The COVID-19 pandemic began as the second year of Confidential-Bridging Counseling (CBC) Services was underway, and Maryanne Reilly-Spong, PhD, like so many clinicians, had to quickly pivot her practice to continue her important work of helping U of M Medical School students, switching to telehealth sessions in a short four days. 

“With our students scattered away from campus, students were feeling isolated, and the need for counseling was acute,” said Dr. Reilly-Spong, a psychologist in the Office of Medical Education who leads CBC Services. “Virtual visits presented some online connection issues and privacy concerns for those students living in shared-housing to find a good place for our sessions. But, we managed through and have been able to provide service at the same level as before the pandemic.”

CBC Services aims to bridge gaps in mental healthcare needs for Medical School students. In a role she began in 2019 – the first-ever in Medical School history and among the first in programs across the country – she provides short-term support to students who need guidance in dealing with mental health concerns, helping to alleviate their symptoms and referring them to further resources or care. Dr. Reilly-Spong’s role is not limited to mental health counseling; she also provides performance coaching. Students can plan their medical board study schedules and strategies with her or receive coaching on test-taking or stress reduction.

With her growing experience in the program, Dr. Reilly-Spong recognizes that mental health needs of medical students are punctuated over the course of their studies. The acuity is higher for first-year students, and they experience increased anxiety, sadness and sleeplessness. Mental health challenges most often occur during transitions, so the transition to clerkships or the transition of planning to residency may cause a student to reach out.

“Reduced contact hours and the introduction of pass/fail in the first year have helped students manage the workload better,” Dr. Reilly-Spong said. “We also provide services outside of CBC, like academic advising and peer mentoring and support. The combination of these resources created a safety net for students.”

In addition to helping medical students thrive throughout their years at the U of M, the CBC is helping to prepare them for the future of residency and practice. “As students graduate, I make sure they have information about how to find and work with mental health practitioners,” Dr. Reilly-Spong said. “I also talk to them about developing peer support networks. It is important for residents and attending physicians to make trusted connections with peers, and I believe that their exposure to the CBC fosters skills to ask for help.”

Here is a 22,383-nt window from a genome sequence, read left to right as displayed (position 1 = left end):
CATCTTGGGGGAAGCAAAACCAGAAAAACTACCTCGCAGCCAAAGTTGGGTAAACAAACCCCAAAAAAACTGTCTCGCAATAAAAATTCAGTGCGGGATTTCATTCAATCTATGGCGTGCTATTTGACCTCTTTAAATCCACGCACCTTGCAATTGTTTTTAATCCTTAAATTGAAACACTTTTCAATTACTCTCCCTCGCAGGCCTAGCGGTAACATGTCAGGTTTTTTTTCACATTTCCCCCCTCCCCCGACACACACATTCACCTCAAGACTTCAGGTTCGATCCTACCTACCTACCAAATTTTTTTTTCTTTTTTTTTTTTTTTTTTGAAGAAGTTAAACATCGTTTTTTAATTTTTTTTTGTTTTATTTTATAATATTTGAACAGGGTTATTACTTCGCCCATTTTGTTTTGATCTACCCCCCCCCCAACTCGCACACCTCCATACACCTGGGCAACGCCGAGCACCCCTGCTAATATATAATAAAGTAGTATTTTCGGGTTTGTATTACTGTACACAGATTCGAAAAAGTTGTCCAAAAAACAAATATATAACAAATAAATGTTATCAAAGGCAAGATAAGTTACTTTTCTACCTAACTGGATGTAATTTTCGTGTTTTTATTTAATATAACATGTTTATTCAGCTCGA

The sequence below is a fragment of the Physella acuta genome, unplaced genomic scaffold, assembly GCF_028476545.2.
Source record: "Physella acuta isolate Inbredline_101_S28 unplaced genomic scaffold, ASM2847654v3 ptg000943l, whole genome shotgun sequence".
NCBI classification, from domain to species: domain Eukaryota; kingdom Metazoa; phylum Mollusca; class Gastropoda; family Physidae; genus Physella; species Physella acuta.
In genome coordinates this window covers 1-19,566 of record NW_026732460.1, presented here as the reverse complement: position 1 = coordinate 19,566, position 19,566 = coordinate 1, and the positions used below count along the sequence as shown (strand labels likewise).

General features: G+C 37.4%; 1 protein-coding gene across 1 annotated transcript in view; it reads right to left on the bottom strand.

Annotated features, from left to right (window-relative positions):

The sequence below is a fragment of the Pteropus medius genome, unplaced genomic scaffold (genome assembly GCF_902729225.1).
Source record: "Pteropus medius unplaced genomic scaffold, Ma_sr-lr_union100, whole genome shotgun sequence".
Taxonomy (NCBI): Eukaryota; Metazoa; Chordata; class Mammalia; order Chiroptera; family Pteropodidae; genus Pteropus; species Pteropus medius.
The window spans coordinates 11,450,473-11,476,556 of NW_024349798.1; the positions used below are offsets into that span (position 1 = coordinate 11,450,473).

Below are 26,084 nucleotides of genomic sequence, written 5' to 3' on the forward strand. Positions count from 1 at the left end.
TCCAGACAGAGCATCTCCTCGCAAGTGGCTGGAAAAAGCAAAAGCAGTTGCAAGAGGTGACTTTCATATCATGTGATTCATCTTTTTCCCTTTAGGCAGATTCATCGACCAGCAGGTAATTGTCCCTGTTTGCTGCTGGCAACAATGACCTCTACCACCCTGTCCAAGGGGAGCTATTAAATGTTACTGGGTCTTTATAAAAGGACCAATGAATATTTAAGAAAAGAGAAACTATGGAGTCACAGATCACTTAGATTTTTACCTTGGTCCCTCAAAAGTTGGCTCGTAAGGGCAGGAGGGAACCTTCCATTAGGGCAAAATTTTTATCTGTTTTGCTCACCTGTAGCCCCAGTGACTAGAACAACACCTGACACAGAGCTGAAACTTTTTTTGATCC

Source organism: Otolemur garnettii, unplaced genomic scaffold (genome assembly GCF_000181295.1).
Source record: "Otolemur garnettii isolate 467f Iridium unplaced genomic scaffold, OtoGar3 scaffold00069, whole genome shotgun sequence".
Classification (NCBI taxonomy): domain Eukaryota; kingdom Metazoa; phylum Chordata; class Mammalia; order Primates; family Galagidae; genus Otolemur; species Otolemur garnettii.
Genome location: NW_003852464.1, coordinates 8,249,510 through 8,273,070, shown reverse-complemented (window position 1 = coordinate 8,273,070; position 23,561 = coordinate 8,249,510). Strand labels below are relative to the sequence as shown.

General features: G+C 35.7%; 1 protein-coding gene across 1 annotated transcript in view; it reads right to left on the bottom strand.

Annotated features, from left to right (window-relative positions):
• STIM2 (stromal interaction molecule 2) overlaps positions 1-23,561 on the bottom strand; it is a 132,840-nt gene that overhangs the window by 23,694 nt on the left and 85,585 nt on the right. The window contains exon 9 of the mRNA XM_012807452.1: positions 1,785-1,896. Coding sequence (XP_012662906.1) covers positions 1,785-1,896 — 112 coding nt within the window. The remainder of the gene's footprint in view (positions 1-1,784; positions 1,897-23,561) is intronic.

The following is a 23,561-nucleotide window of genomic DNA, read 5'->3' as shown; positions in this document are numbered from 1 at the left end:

Fighting the stigma of mental illness continues to be a roadblock to trainees and clinicians getting the help they need, but Dr. Reilly-Spong sees changes on the horizon. “We are seeing a trend to separate criminalization and mental illness and also to change the way mental illness is asked about for medical licensure. In general, ableism is being confronted, as well, and people are more sensitive to using language like ‘crazy’ and ‘nuts’ that reinforces stigma,” she said.

Since the program began, the CBC Services has provided support to nearly 300 medical students in more than 1,000 total visits. About 25% of students who receive services return later with a new concern. Scheduling is easy, services are free and every step is taken to ensure privacy of students. Survey after survey, 100% of students have claimed that they would recommend the counseling services to a peer.

“We are so proud of our students,” she said. “They have worked so hard to become physicians through tremendous challenges and are always looking for ways they can do more to help others. Medical school is always difficult – the pandemic added to those difficulties.”

To help support medical students' mental health at the U of M Medical School, visit